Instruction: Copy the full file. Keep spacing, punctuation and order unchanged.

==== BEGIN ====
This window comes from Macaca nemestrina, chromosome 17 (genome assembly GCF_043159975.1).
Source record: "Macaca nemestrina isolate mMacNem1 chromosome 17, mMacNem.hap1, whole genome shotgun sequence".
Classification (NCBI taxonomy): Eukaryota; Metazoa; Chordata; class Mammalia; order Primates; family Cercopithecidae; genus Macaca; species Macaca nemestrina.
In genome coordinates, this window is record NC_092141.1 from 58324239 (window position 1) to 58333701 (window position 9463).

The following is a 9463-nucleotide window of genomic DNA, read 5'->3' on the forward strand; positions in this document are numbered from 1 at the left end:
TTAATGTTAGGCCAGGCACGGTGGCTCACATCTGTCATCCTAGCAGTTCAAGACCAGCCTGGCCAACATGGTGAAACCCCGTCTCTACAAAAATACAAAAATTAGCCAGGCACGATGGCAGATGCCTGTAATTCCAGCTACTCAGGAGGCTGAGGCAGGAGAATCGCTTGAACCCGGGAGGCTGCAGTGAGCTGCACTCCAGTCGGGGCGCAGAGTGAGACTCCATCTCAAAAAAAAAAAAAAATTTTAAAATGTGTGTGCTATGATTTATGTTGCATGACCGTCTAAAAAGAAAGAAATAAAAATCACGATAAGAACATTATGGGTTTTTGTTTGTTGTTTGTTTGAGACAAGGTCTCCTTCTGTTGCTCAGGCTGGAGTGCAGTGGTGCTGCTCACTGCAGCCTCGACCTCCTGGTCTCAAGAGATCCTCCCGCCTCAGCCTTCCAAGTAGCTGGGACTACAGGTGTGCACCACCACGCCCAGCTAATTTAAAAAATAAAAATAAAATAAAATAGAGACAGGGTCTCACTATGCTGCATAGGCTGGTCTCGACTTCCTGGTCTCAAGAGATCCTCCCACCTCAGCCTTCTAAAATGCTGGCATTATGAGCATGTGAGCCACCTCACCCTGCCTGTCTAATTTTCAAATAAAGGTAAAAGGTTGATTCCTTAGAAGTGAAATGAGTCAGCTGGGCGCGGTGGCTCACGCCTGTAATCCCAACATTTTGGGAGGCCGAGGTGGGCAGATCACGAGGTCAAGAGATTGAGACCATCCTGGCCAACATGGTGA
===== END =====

This window comes from Macaca nemestrina, chromosome 17 (genome assembly GCF_043159975.1).
Source record: "Macaca nemestrina isolate mMacNem1 chromosome 17, mMacNem.hap1, whole genome shotgun sequence".
Classification (NCBI taxonomy): Eukaryota; Metazoa; Chordata; class Mammalia; order Primates; family Cercopithecidae; genus Macaca; species Macaca nemestrina.
In genome coordinates, this window is record NC_092141.1 from 58324239 (window position 1) to 58333701 (window position 9463).

The following is a 9463-nucleotide window of genomic DNA, read 5'->3' on the forward strand; positions in this document are numbered from 1 at the left end:
TTAATGTTAGGCCAGGCACGGTGGCTCACATCTGTCATCCTAGCAGTTCAAGACCAGCCTGGCCAACATGGTGAAACCCCGTCTCTACAAAAATACAAAAATTAGCCAGGCACGATGGCAGATGCCTGTAATTCCAGCTACTCAGGAGGCTGAGGCAGGAGAATCGCTTGAACCCGGGAGGCTGCAGTGAGCTGCACTCCAGTCGGGGCGCAGAGTGAGACTCCATCTCAAAAAAAAAAAAAAATTTTAAAATGTGTGTGCTATGATTTATGTTGCATGACCGTCTAAAAAGAAAGAAATAAAAATCACGATAAGAACATTATGGGTTTTTGTTTGTTGTTTGTTTGAGACAAGGTCTCCTTCTGTTGCTCAGGCTGGAGTGCAGTGGTGCTGCTCACTGCAGCCTCGACCTCCTGGTCTCAAGAGATCCTCCCGCCTCAGCCTTCCAAGTAGCTGGGACTACAGGTGTGCACCACCACGCCCAGCTAATTTAAAAAATAAAAATAAAATAAAATAGAGACAGGGTCTCACTATGCTGCATAGGCTGGTCTCGACTTCCTGGTCTCAAGAGATCCTCCCACCTCAGCCTTCTAAAATGCTGGCATTATGAGCATGTGAGCCACCTCACCCTGCCTGTCTAATTTTCAAATAAAGGTAAAAGGTTGATTCCTTAGAAGTGAAATGAGTCAGCTGGGCGCGGTGGCTCACGCCTGTAATCCCAACATTTTGGGAGGCCGAGGTGGGCAGATCACGAGGTCAAGAGATTGAGACCATCCTGGCCAACATGGTGA